Will manufacturing shut down? As the threat of the coronavirus rises, there is a lot of confusion surrounding the companies considered as essential. Pharmaceutical and food manufacturing companies instantly spring to mind, but the delimitations aren’t black and white. There is a lot of grey area; while some areas of the electronics industry may sound non-essential, we can’t forget, for instance, about how certain electronic components are used in the manufacturing of much-needed hospital equipment!
No one saw COVID-19 coming and yet, we all did. We’ve all grown up with movies, TV shows and video games that address the topic of the whole world struggling to curb the spread of a virus. On the bright side, it’s nothing like we’ve seen on TV. On the downside, we weren’t prepared to go from freely travelling anywhere we want to social distancing and social isolating in the matter of just a few days. And yet, Bill Gates has been warning us of the next outbreak for a few years already.
The government is doing the best it can, but as VKS is a work instruction software made for manufacturers by manufacturers, we are well-versed in how best to continue production during the coronavirus pandemic. The upcoming months are uncertain and are to be taken day-by-day. But until the world goes back to normal, here are eight major ways that manufacturing companies can try to stop the spread of COVID-19. The bright side to these solutions is that they can be implemented with very little additional resources.
1. Use 5S Floor Markings in Your Factory
Since Toyota’s design of the system, the use of floor markings on the shop floor has been one of the top measures any company can take to create a safe and efficient workplace. In a bid to adapt to the rising guidelines put forth by the government, manufacturing companies are now using tape in more ways than to outline where to walk or identify the intended locations of pallets.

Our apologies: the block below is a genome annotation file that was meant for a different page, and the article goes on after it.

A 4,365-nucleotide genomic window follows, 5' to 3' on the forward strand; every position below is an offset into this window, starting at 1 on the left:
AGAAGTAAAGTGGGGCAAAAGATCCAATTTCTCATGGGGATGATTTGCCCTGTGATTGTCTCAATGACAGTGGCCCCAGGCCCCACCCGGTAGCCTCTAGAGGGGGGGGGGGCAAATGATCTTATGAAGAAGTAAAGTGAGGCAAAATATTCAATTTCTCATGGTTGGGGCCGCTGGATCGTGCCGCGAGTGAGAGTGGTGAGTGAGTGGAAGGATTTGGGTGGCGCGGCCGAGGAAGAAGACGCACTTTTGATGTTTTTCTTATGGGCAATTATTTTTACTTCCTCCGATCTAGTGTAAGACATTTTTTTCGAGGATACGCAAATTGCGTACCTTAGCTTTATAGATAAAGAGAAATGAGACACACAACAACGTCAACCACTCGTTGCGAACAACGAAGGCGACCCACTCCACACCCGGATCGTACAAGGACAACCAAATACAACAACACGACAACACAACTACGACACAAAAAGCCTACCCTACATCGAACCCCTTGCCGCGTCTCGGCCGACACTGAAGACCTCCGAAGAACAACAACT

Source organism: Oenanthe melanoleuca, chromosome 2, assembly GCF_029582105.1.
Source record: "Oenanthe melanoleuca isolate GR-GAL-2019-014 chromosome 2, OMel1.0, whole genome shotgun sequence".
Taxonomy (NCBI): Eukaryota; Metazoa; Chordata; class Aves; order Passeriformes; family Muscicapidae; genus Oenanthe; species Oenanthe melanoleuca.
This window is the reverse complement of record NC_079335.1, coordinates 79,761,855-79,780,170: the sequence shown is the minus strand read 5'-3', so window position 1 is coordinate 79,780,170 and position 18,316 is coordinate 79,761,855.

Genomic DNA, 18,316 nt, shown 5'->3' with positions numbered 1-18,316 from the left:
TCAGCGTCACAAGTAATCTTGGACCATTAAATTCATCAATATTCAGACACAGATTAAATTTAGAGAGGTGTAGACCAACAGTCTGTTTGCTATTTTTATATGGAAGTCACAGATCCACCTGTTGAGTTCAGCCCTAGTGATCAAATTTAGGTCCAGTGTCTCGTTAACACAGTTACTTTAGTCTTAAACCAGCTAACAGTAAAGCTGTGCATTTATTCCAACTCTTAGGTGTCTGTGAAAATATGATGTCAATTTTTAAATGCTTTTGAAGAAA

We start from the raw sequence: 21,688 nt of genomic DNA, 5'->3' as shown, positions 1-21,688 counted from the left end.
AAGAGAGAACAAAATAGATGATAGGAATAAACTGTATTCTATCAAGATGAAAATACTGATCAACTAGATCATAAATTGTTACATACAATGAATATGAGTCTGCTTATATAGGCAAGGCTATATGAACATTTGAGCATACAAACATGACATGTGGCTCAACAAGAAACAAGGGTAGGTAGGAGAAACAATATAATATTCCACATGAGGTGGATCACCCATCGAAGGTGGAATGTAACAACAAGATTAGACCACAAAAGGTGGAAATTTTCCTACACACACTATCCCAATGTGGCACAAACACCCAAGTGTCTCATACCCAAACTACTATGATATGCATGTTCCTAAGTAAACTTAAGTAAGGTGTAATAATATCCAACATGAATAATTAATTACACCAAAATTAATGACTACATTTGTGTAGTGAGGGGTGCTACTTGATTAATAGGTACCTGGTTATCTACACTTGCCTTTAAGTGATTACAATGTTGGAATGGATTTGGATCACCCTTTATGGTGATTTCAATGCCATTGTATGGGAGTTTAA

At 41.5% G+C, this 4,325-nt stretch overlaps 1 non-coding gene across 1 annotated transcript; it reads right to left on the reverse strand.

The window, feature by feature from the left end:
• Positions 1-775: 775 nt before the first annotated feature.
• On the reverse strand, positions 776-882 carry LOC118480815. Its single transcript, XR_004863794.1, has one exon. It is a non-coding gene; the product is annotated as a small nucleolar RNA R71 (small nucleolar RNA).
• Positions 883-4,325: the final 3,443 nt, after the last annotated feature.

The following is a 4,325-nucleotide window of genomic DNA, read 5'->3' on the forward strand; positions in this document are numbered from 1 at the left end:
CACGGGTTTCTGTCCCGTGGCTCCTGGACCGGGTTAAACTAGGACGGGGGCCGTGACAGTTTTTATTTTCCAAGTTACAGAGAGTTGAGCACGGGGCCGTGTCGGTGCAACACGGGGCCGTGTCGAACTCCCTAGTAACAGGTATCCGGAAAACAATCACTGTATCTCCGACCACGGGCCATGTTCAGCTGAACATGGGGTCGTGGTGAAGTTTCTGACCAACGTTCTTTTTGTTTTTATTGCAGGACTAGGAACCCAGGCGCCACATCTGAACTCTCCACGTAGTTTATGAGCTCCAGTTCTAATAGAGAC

Smart Manufacturing companies are now expanding on the 5S labeling standards to indicate where to walk when entering the building and where to stand to remain a safe distance from other people. Using floor making tape, you can also ensure that auditors and QA inspectors stay within the recommended safe zone and clearly distinguish between “enter only” and “exit only” doors.
2. Install Barriers
Did you notice grocery stores are starting to install barriers between the cashier and the people in front of them? It’s a brilliant idea and frankly, one that should have been implemented ages ago. The same goes for factories. Installing barriers is one of the best ways to try to minimize the spread of infection. In fact, our sister company CMP is already starting to produce these barriers with the help of our work instruction software!
Not only do these barriers protect each worker from the inside, but they also offer an extra layer of protection for the entire factory as a whole in the event that the person within the barrier is infected.